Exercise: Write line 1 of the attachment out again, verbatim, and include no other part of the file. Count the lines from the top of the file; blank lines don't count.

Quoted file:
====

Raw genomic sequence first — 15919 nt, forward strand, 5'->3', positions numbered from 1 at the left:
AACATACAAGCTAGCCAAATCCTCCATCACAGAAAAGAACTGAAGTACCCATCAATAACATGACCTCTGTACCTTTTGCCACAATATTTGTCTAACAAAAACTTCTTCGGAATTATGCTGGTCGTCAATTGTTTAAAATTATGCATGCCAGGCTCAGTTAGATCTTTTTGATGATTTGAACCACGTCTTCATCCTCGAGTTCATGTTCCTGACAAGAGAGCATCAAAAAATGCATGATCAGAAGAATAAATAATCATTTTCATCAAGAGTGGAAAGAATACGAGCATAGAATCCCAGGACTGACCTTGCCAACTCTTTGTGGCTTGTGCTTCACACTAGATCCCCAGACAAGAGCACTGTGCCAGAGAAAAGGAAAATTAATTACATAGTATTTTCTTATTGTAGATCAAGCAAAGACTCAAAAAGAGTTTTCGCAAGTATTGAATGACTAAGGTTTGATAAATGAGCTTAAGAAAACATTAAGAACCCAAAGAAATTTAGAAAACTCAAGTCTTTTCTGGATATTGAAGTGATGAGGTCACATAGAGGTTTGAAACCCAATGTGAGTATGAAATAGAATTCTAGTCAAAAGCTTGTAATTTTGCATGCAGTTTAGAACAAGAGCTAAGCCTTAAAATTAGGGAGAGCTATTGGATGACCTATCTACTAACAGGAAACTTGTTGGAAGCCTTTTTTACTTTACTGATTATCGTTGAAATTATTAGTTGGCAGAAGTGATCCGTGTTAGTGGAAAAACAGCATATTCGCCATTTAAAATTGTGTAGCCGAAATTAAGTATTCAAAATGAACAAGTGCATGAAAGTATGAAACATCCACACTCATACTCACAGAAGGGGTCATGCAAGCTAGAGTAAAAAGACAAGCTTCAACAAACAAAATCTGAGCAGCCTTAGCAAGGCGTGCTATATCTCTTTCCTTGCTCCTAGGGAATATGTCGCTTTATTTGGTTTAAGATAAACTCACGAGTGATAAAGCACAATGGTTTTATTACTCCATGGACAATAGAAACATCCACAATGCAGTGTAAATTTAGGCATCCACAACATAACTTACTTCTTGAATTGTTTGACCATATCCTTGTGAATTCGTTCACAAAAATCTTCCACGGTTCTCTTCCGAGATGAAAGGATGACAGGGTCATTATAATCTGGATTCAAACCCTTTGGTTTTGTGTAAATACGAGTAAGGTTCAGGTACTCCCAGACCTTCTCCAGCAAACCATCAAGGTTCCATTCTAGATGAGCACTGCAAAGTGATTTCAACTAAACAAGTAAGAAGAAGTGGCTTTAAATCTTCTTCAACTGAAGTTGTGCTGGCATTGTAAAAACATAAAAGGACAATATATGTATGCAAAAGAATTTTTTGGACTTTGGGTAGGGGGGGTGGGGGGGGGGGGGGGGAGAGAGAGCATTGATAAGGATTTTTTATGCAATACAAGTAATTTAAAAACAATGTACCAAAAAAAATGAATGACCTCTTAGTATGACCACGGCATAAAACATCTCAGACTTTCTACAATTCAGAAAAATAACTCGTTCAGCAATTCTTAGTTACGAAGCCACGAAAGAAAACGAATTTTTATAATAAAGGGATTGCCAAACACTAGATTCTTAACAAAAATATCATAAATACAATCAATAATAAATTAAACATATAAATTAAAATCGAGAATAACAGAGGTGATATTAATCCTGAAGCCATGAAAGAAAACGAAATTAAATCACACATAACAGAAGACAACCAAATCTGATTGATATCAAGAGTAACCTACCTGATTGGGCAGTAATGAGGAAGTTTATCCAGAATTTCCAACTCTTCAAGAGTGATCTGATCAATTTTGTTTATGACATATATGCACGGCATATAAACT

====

Raw genomic sequence first — 15919 nt, forward strand, 5'->3', positions numbered from 1 at the left: